One hundred and fifty-eight years ago this month, Congress ratified the 13th Amendment decreeing that “neither slavery nor involuntary servitude … shall exist within the United States.”
Black people were freed from bondage, and the subsequent era of Reconstruction sparked a wave of enlightenment among them. Black people now had the liberty to educate and assemble, build communities, earn wages and serve in public office.
But these newfound freedoms, and the prospect of rising power and influence within the Black community, sparked rage in Southern white communities. They responded brutally and violently with lynchings, land theft and restrictive laws designed to suffocate the political, educational and economic self-determination of the country’s newly minted citizens. These attacks have spanned generations, from 1865 through the Civil Rights Movement, and into today with the struggle for equity and justice.
The promise of the 13th Amendment has yet to be fully realized because a provision within this amendment has harmed the very community it was supposed to free. Despite its promise of freedom, the 13th Amendment contains a crucial exception: Slavery and involuntary servitude are illegal except as punishment for the conviction of a crime.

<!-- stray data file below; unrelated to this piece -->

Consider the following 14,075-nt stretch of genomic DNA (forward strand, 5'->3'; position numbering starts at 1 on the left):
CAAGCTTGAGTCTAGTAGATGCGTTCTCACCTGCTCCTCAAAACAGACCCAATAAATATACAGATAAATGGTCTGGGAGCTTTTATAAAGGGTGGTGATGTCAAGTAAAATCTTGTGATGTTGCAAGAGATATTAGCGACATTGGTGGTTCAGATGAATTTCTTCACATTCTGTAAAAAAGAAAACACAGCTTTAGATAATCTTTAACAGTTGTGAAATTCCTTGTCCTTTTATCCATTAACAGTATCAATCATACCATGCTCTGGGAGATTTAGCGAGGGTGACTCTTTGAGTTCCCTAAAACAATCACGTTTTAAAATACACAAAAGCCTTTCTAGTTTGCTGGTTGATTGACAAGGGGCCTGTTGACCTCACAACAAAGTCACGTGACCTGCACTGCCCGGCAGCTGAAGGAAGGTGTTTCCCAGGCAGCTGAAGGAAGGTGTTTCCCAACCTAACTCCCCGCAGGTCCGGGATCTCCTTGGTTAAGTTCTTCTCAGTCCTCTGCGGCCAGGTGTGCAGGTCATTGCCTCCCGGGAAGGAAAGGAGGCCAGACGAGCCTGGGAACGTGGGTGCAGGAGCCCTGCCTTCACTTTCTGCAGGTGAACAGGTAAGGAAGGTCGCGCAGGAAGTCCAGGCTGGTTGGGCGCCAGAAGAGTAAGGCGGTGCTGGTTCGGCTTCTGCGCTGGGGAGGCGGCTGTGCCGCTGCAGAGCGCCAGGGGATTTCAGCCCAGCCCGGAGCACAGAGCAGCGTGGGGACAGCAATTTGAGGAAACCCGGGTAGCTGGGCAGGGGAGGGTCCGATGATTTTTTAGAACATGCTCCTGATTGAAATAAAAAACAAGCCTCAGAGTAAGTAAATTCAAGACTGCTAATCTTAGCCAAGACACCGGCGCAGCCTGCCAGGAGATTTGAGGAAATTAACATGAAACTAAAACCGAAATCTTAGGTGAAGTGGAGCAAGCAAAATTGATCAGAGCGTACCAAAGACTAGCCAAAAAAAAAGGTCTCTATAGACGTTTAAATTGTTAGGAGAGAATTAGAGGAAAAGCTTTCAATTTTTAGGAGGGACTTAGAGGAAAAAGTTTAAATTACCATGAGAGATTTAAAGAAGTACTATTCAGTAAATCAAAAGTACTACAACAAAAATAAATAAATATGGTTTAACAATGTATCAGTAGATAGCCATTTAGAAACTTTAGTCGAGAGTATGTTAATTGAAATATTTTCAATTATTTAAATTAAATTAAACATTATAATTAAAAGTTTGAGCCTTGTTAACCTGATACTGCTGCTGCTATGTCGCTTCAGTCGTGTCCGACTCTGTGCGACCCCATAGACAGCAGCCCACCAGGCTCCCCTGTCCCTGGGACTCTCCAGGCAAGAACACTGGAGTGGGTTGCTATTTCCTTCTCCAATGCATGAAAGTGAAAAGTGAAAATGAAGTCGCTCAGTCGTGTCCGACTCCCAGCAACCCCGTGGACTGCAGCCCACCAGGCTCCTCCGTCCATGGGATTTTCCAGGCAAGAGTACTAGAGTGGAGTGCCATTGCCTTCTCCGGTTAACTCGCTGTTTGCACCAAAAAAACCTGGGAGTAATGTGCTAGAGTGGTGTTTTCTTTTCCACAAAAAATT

In a country that leads the world in mass incarceration, the consequences are devastating as incarcerated people are exploited for their labor by prisons, including private prisons operating for profit. What’s more, the people incarcerated in our nation’s prisons are disproportionately Black people and other people of color. For example, Black people represent only 13% of the U.S. population, but account for 37% of people imprisoned, according to the Prison Policy Initiative.
It’s a tragic situation for our nation as forced labor is once again being extracted from people of color. And for some people, their conviction means they will lose another right of citizenship – the right to vote.
This situation reminds us that the struggle for freedom continues for many. It reinforces the importance of the SPLC’s fight to end mass incarceration, fight discrimination and empower voters in the South, where the majority of Black voters live.
Fortunately, national efforts to reform the country’s prison system and end racial and ethnic disparities are working. By 2021, the U.S. prison population had declined by 25% since its height in 2009, according to Bureau of Justice statistics. Yet, Black and Brown people remain overrepresented in prisons across the country, where they may endure forced labor.
As we mark the anniversary of the 13th Amendment this month, let us not only honor the enslaved people who did not live to benefit from its passing, but continue to fight for the people of color who fall outside of its protection.
Illustration at top by SPLC